Oddio Overplay serves as guide to sites all over the world offering music online. While it is possible to enjoy this music with a dial-up connection, faster connections are optimal for downloading. Faster connections also allow for streaming of audio, allowing music to play rather than directly downloading it.
Just as text data can be saved in a number of formats (.txt, .rtf, .doc, and so forth), music data can be saved in a variety of ways. The two formats referred to most here at Oddio Overplay are mp3 and ogg. MP3 is a proprietary format, while ogg, Ogg Vorbis, is completely free, open, and unpatented. There is an entire spectrum out there of other formats.
In order to play music hosted on the Internet, you will need a player. Chances are good that your computer system came with at least one player and associates these music formats with that player. Everyone develops their own player preferences. My own favorite is Winamp. It is a fabulous, open source, free player with seemingly endless capabilities. Developers around the world love it, so they continue to write scripts for it, thereby increasing its functions. To learn about other players, please click over to 13. Players, Mediums, Formats in Links.
To download music, right clicking the link and choosing the SAVE option works with both Apple and PC systems. In some systems, left clicking prompts a dialogue allowing the user to choose to either open (play) or save (download) the file.
Streaming a file is often optimal, rather than downloading it. If the music is new to you, you might prefer to preview it before investing the time in saving the entire file. To stream a file, you can open its URL in a player. With Winamp, for example, you can drag the linked image or text link with your cursor into the playlist (see diagram), or you can type CTRL + L for a prompt into which you may type or paste the URL. You can then save your list of songs in a playlist.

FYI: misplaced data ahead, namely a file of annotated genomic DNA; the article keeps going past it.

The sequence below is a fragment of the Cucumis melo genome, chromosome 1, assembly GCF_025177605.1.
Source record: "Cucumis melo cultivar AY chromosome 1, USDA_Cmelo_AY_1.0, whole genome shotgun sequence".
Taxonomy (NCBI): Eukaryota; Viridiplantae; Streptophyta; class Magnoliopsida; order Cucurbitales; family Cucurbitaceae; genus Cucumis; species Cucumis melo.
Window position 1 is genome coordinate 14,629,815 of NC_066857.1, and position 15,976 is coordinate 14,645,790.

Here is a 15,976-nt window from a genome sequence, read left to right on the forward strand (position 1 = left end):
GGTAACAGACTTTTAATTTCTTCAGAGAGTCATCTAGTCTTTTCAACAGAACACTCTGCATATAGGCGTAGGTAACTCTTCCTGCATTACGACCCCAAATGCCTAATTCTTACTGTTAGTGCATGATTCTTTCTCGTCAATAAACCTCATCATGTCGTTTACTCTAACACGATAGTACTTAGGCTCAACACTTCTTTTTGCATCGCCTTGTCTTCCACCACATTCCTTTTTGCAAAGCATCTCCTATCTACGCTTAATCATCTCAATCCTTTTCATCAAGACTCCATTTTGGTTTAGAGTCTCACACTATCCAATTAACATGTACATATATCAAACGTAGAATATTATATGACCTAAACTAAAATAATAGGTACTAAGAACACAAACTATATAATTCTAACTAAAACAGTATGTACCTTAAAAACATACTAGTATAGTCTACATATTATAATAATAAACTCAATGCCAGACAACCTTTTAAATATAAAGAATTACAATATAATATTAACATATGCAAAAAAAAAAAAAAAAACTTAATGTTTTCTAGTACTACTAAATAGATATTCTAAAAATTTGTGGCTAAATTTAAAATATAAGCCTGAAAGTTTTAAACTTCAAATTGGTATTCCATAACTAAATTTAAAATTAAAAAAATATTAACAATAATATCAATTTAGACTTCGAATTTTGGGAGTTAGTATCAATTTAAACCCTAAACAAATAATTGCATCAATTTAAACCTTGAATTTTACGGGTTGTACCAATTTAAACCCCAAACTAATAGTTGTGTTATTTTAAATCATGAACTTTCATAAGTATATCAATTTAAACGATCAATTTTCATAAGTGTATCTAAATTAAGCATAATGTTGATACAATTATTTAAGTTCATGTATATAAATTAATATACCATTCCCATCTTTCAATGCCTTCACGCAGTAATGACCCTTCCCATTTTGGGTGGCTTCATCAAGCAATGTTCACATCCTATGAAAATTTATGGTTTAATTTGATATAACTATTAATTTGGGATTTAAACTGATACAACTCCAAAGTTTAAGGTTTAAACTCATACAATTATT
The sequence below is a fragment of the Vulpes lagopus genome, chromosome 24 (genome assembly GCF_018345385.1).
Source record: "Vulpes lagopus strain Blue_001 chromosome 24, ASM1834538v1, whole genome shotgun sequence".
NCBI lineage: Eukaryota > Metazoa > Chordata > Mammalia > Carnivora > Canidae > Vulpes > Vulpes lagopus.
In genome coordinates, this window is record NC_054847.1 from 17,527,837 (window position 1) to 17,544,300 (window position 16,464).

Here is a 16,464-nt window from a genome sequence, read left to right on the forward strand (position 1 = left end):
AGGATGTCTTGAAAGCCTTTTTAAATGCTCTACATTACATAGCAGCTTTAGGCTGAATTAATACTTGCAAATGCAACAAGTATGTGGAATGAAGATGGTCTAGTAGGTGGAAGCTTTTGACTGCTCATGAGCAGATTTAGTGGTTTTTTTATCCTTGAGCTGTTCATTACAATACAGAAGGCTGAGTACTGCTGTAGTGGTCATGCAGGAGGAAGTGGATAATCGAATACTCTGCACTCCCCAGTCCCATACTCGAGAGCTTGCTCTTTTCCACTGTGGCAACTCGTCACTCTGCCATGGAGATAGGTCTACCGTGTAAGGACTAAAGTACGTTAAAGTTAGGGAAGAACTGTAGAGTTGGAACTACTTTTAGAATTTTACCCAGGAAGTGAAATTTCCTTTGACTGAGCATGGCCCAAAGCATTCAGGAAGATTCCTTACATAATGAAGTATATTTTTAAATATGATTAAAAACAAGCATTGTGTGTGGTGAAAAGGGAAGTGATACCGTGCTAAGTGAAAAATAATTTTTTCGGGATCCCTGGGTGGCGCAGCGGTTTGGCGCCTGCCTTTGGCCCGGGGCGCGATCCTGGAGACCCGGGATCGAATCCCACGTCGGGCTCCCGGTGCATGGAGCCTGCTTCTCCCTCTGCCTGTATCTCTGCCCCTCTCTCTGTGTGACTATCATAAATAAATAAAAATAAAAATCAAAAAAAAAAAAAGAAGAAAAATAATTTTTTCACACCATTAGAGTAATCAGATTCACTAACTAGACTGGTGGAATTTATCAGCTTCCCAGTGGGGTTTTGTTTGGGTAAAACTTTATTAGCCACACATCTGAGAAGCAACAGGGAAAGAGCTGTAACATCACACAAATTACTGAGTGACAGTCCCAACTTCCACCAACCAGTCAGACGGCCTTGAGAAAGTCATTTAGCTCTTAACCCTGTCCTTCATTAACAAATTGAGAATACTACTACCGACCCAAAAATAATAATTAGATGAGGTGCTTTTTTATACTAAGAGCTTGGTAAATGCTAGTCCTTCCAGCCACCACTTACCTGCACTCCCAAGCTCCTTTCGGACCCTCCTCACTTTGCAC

There are also services that will comb through a page you specify and generate playlists playable in your prefered player. Perhaps the best of these services is Webjay.org, which is completely free with no membership required to stream pages. I am a member of the site and use it frequently to hear what others are hosting or have found on the web. My personal favorite playlist generator is Playr. For other playlist services, please refer to the 15. Radio Stations, Streams, Sets section of the Links.
As long as users of these sites link to legal sources, the sole drawbacks to the playlist services are (1) the artist does not get the opportunity to communicate with the audience in any way other than the music, and (2) the hosts' bandwidth is used to stream the songs. Most who host music files are capable of handling the traffic however. Webjay and Playr are good in that they allow for a link to the source, so that you can learn more about the artists and their work.
My thinking is that if the listener finds a song in a playlist appealing, then they are likely to follow through and visit the source site. In best case scenarios, they will then purchase the music. I get a lot of mail telling me about the CDs people have purchased after hearing music they found through my site, so I know this is working! I wonder just how many CDs the Eagles of Death Metal sold via Oddio Overplay. Hurray!
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